The identity and spirituality of Transylvania are influenced by the traditions of the minorities living in this region, so there are various traditions with unique meanings. Transylvania has a mix of traditions and customs meant to bring luck, health and prosperity.
Romania is a country full of beautiful traditions, customs, and superstitions. Whether they are real or simply invented, the Romanian traditions are fascinating and worthy to be mentioned:
Strigoi / Vampires – Transylvania is often considered the land of Dracula and of bloodthirsty vampires, who sleep during the day and go out at night to drink the blood of their victims. But in Romanian folklore, vampires did not exist before Bram Stoker’s novel. They were not called vampires, but strigoi. Strigoi are evil souls who rise from the graves during the night and haunt the villages. Strigoi were usually believed to be the souls of the people who have suffered a violent death. They are thought to be afraid of the smell of garlic and incense. In the villages that are supposed to be haunted by strigoi, the locals adorn their doors and windows with garlic.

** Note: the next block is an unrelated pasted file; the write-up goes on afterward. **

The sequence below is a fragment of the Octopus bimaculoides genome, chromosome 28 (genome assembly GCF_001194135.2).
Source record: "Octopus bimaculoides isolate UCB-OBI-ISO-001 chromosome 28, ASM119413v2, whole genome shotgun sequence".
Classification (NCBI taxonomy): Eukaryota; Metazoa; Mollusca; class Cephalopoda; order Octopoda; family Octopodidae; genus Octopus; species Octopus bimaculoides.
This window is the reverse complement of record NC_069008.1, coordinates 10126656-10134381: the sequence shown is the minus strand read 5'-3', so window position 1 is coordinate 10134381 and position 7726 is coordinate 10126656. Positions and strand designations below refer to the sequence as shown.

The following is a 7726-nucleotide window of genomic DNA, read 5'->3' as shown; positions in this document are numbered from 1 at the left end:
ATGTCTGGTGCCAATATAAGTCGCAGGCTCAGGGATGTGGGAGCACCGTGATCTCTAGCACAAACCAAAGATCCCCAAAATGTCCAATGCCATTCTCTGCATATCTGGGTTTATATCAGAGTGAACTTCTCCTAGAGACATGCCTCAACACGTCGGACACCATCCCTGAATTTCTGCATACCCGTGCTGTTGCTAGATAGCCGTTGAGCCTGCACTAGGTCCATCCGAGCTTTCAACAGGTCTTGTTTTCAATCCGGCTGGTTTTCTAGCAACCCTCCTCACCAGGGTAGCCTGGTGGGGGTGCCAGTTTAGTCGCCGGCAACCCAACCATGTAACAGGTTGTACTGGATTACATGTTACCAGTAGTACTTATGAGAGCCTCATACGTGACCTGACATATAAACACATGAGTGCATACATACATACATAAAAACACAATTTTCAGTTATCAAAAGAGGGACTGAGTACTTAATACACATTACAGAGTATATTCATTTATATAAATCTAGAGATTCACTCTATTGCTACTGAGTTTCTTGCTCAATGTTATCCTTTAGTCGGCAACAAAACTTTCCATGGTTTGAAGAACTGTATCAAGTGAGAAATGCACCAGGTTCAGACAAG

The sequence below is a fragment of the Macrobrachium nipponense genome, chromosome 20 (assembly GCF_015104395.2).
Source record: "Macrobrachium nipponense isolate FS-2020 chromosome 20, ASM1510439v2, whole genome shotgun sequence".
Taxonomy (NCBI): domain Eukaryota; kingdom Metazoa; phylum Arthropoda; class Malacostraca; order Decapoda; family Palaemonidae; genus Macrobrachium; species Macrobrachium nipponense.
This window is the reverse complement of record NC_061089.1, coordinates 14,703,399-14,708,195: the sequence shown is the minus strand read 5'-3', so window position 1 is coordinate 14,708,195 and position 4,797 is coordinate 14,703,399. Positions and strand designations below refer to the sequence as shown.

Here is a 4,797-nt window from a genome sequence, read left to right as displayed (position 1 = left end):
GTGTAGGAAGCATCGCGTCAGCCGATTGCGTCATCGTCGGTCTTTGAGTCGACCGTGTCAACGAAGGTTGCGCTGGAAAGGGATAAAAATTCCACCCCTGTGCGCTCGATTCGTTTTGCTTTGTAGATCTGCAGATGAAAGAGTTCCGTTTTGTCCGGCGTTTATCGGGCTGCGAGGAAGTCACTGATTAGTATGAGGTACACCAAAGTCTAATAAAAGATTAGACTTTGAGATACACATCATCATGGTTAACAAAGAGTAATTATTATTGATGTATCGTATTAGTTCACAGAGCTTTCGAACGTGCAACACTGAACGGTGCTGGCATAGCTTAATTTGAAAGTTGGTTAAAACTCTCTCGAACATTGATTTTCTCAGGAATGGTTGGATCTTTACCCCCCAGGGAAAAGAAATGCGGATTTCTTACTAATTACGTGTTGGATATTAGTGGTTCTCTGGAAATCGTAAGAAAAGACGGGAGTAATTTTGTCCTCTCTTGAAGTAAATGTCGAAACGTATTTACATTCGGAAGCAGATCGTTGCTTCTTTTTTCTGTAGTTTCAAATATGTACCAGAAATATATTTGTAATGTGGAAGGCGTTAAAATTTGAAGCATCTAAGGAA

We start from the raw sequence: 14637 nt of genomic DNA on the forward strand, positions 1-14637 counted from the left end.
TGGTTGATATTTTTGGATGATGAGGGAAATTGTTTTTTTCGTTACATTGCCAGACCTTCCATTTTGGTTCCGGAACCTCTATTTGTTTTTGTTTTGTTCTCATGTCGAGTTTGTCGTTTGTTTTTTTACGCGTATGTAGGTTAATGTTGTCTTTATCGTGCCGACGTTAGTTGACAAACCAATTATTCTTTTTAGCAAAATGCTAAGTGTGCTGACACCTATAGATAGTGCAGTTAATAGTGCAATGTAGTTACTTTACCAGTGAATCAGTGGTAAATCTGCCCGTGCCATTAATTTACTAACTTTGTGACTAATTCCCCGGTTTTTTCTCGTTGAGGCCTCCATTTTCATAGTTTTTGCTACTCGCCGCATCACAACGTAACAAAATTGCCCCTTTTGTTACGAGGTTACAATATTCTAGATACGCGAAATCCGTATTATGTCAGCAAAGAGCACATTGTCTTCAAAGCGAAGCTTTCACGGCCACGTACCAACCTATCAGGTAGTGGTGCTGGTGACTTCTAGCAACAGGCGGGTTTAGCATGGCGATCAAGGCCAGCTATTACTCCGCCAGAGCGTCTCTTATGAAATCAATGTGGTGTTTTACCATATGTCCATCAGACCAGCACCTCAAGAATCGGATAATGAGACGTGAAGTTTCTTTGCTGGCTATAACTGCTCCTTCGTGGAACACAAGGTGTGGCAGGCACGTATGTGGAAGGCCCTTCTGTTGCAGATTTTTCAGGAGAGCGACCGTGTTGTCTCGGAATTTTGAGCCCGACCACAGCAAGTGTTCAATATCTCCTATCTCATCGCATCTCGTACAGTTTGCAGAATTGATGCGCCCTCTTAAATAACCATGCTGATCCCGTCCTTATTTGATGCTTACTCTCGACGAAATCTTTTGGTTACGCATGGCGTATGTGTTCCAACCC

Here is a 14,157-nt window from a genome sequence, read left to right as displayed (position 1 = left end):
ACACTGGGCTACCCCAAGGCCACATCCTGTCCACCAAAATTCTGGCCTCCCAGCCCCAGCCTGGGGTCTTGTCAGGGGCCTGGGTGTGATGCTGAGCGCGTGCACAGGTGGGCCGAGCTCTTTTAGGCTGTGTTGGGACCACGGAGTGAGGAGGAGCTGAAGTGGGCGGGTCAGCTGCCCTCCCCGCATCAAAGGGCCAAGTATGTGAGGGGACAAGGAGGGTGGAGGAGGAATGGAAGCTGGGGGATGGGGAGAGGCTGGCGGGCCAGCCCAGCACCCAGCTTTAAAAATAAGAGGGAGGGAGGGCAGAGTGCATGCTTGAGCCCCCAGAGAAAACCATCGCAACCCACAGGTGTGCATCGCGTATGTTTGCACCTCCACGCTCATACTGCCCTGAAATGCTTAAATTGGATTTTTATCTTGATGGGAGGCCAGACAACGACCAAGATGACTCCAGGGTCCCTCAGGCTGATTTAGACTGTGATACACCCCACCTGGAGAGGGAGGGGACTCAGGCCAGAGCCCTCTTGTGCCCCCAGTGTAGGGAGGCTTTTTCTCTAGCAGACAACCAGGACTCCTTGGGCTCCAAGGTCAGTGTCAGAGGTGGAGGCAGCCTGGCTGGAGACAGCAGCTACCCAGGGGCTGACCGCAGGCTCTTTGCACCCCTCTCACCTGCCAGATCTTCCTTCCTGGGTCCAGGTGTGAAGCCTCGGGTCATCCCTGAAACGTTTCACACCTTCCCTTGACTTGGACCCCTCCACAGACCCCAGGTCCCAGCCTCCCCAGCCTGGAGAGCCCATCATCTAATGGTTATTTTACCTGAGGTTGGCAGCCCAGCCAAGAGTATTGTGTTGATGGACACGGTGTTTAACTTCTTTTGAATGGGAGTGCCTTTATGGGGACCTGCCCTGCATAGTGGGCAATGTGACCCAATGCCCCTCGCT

Martisorul. This is by far one of the most beautiful customs in Transylvania. After wearing “martisorul” on your chest for an entire month, on April 1st you should tie it on the branch of a tree. The tradition says that, if you do so, you’ll have a prosperous year. It’s really nice seeing all those trees covered in martisoare during the first days of April. You definitely don’t want to miss the view!
Sanzienele, celebrated on June 24th, is a religious holiday of pagan origins. Sanzienele are fairies full of grace, which protect nature. They are represented by yellow flowers that bloom around this date.
Ielele, charming fairies appearing in forests, or on lonely rocks or meadows. They mostly appear at night by moonlight, dancing the Romanian dance of Hora. They are often considered evil, enchanting young men with their voices and abducting them or casting magical spells upon the ones who refuse their invitation to dance.
Deochiul is one of the most well-known superstitions in Romania, which says that a person can mentally or spiritually harm another person, especially young children or women who have just become mothers, with a single glance of admiration or envy.
Ursitoarele are three fairies meant to shape the destiny of any newborn, from the first days of life. Tradition says that they will visit the child in the first week of life on uneven days.
Babele, symbolized by Baba Dochia, are nothing more than the representation of the last battle between winter and spring. Legend has it that Baba Dochia set off in search of spring, dressed in 9 coats, taking them off one by one on the way due to the rising temperature. It reaches the top of the mountain where it freezes, due to the unfavorable weather.
Dragobetele – is the celebration of love and the cyclical renewal of the world. It is celebrated on February 24.